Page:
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Game Overview: Sushi Roll, or You’ll Die for Another Serving to Go

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by W. Eric Martin

I don’t imagine that designer Phil Walker-Harding thought he’d be connected with sushi for the rest of his life when he self-published Sushi Go! in 2013, but here we are in 2019 with Sushi Go! being a staple title in the game industry, a go-to suggestion when someone wants to gift a game to a stranger or introduce a newcomer to modern games.

Sushi Go! is appealing to many people because it’s quick and easy to play; in each of three rounds, you pick up the cards dealt to you, choose one, reveal it and see what everyone else has chosen, pass the cards left, then choose again. You get a little surprise each turn, whether it’s in the cards you’ve been given or the discovery that someone else has taken the lead from you for the endgame pudding bonus. When a round ends, you score points for the sets and individual cards you’ve collected, giving everyone a chance to evaluate who’s in the lead and what you might want to do next round — assuming the cards work in your favor, of course.

Sushi Go Party! in 2016 expanded gameplay to eight players (instead of the game maxing out at five), and it included a catalog of card options that allowed you to customize the deck each game. Set-up time increased, yes, but so did the variety of the game experience.

For 2019, Walker-Harding and publisher Gamewright have released another tweak of the game system: Sushi Roll, a 2-5 player game that places the sushi on dice instead of cards. Gameplay is similar to Sushi Go! with players drafting dice over three rounds, scoring at the end of each round, then evaluating the pudding bonus at game’s end, but the introduction of dice over cards changes a few elements of the game.

First, the game lasts fewer turns, with players starting each round with 5-8 dice (based on the number of players) drawn at random from the bag. Instead of having maki cards that depict one or more rolls, you now have a maki die that depicts 1-3 maki on its six sides; instead of a three types of nigiri cards, you have three types of nigiri on one die. All the sides of all five types of dice are helpfully presented on the menu that lies in front of each player, letting you know the odds of what might come up a die.

At the start of the round, you roll your dice, place them on your personal conveyor belt card, then draft one die from this card into your personal tray. After each player has chosen one die, you rotate the conveyor belt cards left, roll all the dice you just received, then choose one die again, and you repeat this until all the dice have been chosen. Each player starts with chopstick tokens that let you yoink a die from someone else’s conveyor belt and replace it with one of your own and re-roll tokens that let you re-roll as many dice as you want on your conveyor belt before making your choice for the turn.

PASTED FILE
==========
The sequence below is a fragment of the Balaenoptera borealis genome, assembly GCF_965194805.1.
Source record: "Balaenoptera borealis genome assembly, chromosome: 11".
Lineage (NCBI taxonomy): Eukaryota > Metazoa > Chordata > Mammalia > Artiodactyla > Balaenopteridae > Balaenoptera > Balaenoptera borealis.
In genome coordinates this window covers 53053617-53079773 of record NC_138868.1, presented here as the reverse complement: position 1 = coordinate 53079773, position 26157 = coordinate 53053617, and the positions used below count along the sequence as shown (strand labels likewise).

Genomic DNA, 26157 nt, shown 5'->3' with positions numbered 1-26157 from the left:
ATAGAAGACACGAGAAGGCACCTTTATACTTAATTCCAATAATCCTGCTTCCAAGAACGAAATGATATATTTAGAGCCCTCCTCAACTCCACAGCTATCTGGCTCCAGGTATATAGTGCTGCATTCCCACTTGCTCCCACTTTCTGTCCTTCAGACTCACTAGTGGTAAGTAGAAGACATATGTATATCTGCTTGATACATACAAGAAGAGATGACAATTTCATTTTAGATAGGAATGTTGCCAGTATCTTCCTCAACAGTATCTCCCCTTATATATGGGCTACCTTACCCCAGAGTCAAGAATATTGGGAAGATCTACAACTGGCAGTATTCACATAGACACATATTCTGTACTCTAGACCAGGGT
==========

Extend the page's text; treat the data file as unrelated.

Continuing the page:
With dice replacing cards, the drafting choices are now open. When I pick a purple die with a tempura symbol, I can see how many other purple dice are in the game and where they are — which is important since I want to have some idea of how many such dice might be available to me over the course of the round — but I won’t know exactly what’s available to me on those dice since I have to roll them at the start of each turn. Sushi Roll replaces the mystery of which cards are being handed to you to which faces you’ll see on the dice, while also giving you tools that allow you to manipulate fate in your favor — well, at least some of the time because you might bomb out repeatedly on rolling the sashimi you need to complete a set.

All menus, conveyor belts, and dice fit in the bag, with the tokens needing a doggy bag of their own

The other big change that comes with using dice instead of cards is that players now draft sequentially instead of simultaneously, possibly giving you a chance to respond to what someone else does. If you’re leading someone in maki, which awards 6 points to whoever has the most rolls at the end of the round, and you each have a maki die on your belt, that player knows you can retake the lead if they choose it, so they might take something else. When you take a wasabi die, you place it on your tray, then place the next nigiri die you draft on top of it, tripling the value of that die — but you and everyone else can see where those nigiri are, and someone else might use chopsticks to take what you need before you get the chance to.

You can also use chopsticks to set up future turns, perhaps by swapping a die on your tray for a die on the player to your right. You’ll get the die you want right now from that other player, then that player will ship that die back to you on the next turn, giving you another chance to roll what you need.

I’ve played Sushi Roll four times on a review copy from Gamewright, and gameplay with two seems notably different from gameplay with three and four players. You use only 16 dice at a time with two players, with each of you of seeing everything available, and the choices seem to play out in a somewhat obvious manner.

With three players you have 21 dice in play and with four players 24, so with more players you have more dice in play, with the turn order mattering (since you’re not simply handing trays back and forth as in a two-player game) and with players competing for different things. It’s not just you and me fighting for both maki and pudding and sets, but now I’m competing with Alice for maki and Bob for pudding and Cecily for sets, so you’re pulled in multiple directions, while at the same time drafting fewer dice than in a two-player game, which makes each choice feel more important.

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Read more: boardgamegeek.com

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